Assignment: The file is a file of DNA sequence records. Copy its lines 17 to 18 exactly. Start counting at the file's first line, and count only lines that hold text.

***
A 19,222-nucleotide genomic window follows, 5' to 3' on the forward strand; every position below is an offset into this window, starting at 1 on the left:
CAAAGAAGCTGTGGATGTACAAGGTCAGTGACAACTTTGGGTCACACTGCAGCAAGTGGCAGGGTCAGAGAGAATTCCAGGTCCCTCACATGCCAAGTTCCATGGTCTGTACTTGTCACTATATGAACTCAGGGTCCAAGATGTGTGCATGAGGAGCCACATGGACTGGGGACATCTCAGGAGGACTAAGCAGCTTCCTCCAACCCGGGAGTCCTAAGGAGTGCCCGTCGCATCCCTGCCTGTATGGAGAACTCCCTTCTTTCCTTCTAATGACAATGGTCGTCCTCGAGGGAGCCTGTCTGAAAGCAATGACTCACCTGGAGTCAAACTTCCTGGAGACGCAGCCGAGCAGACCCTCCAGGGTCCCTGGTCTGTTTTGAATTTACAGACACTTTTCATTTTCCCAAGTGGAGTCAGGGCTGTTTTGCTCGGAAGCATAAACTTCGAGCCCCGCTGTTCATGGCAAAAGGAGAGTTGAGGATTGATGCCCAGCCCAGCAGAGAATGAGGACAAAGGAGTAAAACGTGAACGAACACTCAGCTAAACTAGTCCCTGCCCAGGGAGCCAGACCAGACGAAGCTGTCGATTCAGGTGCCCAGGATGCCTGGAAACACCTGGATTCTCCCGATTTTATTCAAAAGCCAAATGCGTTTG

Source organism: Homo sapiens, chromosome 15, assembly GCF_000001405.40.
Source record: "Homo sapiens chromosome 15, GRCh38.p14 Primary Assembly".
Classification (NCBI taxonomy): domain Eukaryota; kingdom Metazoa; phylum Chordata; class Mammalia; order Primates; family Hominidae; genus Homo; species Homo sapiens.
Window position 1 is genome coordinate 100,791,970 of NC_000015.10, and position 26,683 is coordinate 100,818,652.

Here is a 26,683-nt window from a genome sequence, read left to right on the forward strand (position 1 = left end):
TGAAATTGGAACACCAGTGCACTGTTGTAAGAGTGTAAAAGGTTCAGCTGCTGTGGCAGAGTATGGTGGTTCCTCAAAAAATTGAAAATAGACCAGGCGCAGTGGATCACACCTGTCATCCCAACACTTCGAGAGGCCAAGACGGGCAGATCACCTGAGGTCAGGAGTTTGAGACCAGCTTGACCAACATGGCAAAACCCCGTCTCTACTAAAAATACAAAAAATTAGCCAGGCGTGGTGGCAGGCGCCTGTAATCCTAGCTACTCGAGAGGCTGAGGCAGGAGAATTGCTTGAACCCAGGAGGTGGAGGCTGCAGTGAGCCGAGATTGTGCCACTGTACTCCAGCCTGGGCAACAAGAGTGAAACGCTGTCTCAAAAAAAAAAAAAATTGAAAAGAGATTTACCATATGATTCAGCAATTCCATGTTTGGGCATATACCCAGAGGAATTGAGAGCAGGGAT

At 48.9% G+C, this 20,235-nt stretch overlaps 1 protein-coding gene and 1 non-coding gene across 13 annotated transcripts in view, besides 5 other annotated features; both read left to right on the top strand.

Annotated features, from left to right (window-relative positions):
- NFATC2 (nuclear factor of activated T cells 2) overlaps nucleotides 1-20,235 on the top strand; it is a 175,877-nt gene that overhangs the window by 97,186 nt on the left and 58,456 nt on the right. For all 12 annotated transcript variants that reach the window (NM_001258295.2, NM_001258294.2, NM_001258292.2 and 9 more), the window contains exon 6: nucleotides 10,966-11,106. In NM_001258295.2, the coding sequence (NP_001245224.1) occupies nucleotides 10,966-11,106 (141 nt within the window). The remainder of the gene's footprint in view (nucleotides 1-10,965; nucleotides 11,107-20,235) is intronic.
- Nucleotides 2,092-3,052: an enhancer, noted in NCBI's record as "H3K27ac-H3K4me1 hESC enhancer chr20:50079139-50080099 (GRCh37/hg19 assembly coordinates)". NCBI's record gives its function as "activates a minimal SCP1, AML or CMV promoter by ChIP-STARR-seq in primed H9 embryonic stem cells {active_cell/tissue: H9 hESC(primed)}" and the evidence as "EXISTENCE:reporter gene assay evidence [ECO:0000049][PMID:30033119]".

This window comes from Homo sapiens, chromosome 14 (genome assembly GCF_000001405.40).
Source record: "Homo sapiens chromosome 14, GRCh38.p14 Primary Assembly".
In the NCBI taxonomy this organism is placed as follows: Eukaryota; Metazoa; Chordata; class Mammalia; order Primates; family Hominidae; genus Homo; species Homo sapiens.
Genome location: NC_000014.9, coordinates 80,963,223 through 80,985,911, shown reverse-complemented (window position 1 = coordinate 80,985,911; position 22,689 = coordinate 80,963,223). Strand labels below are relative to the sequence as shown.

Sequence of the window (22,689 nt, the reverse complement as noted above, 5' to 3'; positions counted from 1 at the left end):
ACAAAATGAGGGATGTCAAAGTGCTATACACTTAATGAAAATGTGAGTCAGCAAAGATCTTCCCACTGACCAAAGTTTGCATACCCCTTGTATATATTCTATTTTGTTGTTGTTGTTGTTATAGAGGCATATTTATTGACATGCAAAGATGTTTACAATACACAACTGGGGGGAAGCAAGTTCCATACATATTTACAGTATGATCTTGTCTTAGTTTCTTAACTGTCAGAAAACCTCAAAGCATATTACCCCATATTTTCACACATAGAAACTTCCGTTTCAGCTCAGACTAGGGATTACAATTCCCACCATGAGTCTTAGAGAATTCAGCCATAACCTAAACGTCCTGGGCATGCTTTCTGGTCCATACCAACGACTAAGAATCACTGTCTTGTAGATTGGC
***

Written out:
Sequence of the window (22,689 nt, the reverse complement as noted above, 5' to 3'; positions counted from 1 at the left end):
ACAAAATGAGGGATGTCAAAGTGCTATACACTTAATGAAAATGTGAGTCAGCAAAGATCTTCCCACTGACCAAAGTTTGCATACCCCTTGTATATATTCTATTTTGTTGTTGTTGTTGTTATAGAGGCATATTTATTGACATGCAAAGATGTTTACAATACACAACTGGGGGGAAGCAAGTTCCATACATATTTACAGTATGATCTTGTCTTAGTTTCTTAACTGTCAGAAAACCTCAAAGCATATTACCCCATATTTTCACACATAGAAACTTCCGTTTCAGCTCAGACTAGGGATTACAATTCCCACCATGAGTCTTAGAGAATTCAGCCATAACCTAAACGTCCTGGGCATGCTTTCTGGTCCATACCAACGACTAAGAATCACTGTCTTGTAGATTGGC